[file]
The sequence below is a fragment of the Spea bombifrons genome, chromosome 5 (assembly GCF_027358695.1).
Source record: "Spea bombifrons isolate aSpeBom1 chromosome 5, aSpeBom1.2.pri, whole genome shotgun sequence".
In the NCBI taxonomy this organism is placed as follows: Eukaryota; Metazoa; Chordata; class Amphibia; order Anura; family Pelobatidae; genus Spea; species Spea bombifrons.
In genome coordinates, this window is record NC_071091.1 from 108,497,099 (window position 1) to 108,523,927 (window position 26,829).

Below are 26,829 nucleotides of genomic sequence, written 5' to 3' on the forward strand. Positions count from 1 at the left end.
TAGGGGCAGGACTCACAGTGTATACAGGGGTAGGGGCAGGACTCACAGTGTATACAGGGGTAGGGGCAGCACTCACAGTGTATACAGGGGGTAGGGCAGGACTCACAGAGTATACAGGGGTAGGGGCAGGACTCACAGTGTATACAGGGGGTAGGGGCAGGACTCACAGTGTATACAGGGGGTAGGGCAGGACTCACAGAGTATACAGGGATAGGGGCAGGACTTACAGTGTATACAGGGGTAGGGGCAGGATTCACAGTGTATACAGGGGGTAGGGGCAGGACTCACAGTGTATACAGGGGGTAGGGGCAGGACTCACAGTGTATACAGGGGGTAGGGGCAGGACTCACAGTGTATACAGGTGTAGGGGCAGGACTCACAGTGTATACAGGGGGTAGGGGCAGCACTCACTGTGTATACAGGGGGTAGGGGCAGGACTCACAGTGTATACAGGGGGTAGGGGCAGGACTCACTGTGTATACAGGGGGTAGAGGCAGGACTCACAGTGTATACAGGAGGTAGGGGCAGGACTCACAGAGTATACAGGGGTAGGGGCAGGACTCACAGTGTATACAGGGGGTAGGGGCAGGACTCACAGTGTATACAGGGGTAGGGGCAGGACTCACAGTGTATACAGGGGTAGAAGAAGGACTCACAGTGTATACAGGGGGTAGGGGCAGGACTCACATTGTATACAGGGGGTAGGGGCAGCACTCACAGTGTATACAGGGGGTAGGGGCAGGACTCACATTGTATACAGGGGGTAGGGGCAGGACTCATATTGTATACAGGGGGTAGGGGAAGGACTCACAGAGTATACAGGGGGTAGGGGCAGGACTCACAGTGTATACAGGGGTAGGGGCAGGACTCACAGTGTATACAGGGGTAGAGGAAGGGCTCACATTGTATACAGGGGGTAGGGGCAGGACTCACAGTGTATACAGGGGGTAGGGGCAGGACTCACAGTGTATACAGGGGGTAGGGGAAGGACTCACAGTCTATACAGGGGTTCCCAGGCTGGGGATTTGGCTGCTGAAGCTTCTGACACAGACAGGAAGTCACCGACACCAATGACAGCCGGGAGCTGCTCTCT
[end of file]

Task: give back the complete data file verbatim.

The sequence below is a fragment of the Spea bombifrons genome, chromosome 5 (assembly GCF_027358695.1).
Source record: "Spea bombifrons isolate aSpeBom1 chromosome 5, aSpeBom1.2.pri, whole genome shotgun sequence".
In the NCBI taxonomy this organism is placed as follows: Eukaryota; Metazoa; Chordata; class Amphibia; order Anura; family Pelobatidae; genus Spea; species Spea bombifrons.
In genome coordinates, this window is record NC_071091.1 from 108,497,099 (window position 1) to 108,523,927 (window position 26,829).

Below are 26,829 nucleotides of genomic sequence, written 5' to 3' on the forward strand. Positions count from 1 at the left end.
TAGGGGCAGGACTCACAGTGTATACAGGGGTAGGGGCAGGACTCACAGTGTATACAGGGGTAGGGGCAGCACTCACAGTGTATACAGGGGGTAGGGCAGGACTCACAGAGTATACAGGGGTAGGGGCAGGACTCACAGTGTATACAGGGGGTAGGGGCAGGACTCACAGTGTATACAGGGGGTAGGGCAGGACTCACAGAGTATACAGGGATAGGGGCAGGACTTACAGTGTATACAGGGGTAGGGGCAGGATTCACAGTGTATACAGGGGGTAGGGGCAGGACTCACAGTGTATACAGGGGGTAGGGGCAGGACTCACAGTGTATACAGGGGGTAGGGGCAGGACTCACAGTGTATACAGGTGTAGGGGCAGGACTCACAGTGTATACAGGGGGTAGGGGCAGCACTCACTGTGTATACAGGGGGTAGGGGCAGGACTCACAGTGTATACAGGGGGTAGGGGCAGGACTCACTGTGTATACAGGGGGTAGAGGCAGGACTCACAGTGTATACAGGAGGTAGGGGCAGGACTCACAGAGTATACAGGGGTAGGGGCAGGACTCACAGTGTATACAGGGGGTAGGGGCAGGACTCACAGTGTATACAGGGGTAGGGGCAGGACTCACAGTGTATACAGGGGTAGAAGAAGGACTCACAGTGTATACAGGGGGTAGGGGCAGGACTCACATTGTATACAGGGGGTAGGGGCAGCACTCACAGTGTATACAGGGGGTAGGGGCAGGACTCACATTGTATACAGGGGGTAGGGGCAGGACTCATATTGTATACAGGGGGTAGGGGAAGGACTCACAGAGTATACAGGGGGTAGGGGCAGGACTCACAGTGTATACAGGGGTAGGGGCAGGACTCACAGTGTATACAGGGGTAGAGGAAGGGCTCACATTGTATACAGGGGGTAGGGGCAGGACTCACAGTGTATACAGGGGGTAGGGGCAGGACTCACAGTGTATACAGGGGGTAGGGGAAGGACTCACAGTCTATACAGGGGTTCCCAGGCTGGGGATTTGGCTGCTGAAGCTTCTGACACAGACAGGAAGTCACCGACACCAATGACAGCCGGGAGCTGCTCTCT